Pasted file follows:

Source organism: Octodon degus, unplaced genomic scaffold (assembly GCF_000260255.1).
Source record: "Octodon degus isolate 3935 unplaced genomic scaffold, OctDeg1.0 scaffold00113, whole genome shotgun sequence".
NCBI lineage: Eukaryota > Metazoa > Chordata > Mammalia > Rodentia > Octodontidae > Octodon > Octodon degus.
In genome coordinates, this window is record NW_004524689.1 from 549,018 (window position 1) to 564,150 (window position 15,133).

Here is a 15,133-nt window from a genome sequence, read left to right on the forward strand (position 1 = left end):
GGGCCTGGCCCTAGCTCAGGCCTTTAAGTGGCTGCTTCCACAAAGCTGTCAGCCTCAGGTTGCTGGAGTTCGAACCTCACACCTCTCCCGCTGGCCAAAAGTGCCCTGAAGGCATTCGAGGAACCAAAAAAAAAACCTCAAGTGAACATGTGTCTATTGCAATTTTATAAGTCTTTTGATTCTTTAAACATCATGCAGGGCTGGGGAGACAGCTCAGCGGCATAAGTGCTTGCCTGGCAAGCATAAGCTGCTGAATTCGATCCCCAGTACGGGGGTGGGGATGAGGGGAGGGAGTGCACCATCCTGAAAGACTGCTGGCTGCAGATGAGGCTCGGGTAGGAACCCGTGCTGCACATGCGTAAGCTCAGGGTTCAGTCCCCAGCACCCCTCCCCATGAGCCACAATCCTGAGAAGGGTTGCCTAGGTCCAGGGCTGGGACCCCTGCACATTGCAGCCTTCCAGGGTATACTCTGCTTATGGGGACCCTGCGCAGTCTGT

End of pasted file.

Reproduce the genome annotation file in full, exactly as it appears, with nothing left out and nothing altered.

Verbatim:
Source organism: Octodon degus, unplaced genomic scaffold (assembly GCF_000260255.1).
Source record: "Octodon degus isolate 3935 unplaced genomic scaffold, OctDeg1.0 scaffold00113, whole genome shotgun sequence".
NCBI lineage: Eukaryota > Metazoa > Chordata > Mammalia > Rodentia > Octodontidae > Octodon > Octodon degus.
In genome coordinates, this window is record NW_004524689.1 from 549,018 (window position 1) to 564,150 (window position 15,133).

Here is a 15,133-nt window from a genome sequence, read left to right on the forward strand (position 1 = left end):
GGGCCTGGCCCTAGCTCAGGCCTTTAAGTGGCTGCTTCCACAAAGCTGTCAGCCTCAGGTTGCTGGAGTTCGAACCTCACACCTCTCCCGCTGGCCAAAAGTGCCCTGAAGGCATTCGAGGAACCAAAAAAAAAACCTCAAGTGAACATGTGTCTATTGCAATTTTATAAGTCTTTTGATTCTTTAAACATCATGCAGGGCTGGGGAGACAGCTCAGCGGCATAAGTGCTTGCCTGGCAAGCATAAGCTGCTGAATTCGATCCCCAGTACGGGGGTGGGGATGAGGGGAGGGAGTGCACCATCCTGAAAGACTGCTGGCTGCAGATGAGGCTCGGGTAGGAACCCGTGCTGCACATGCGTAAGCTCAGGGTTCAGTCCCCAGCACCCCTCCCCATGAGCCACAATCCTGAGAAGGGTTGCCTAGGTCCAGGGCTGGGACCCCTGCACATTGCAGCCTTCCAGGGTATACTCTGCTTATGGGGACCCTGCGCAGTCTGT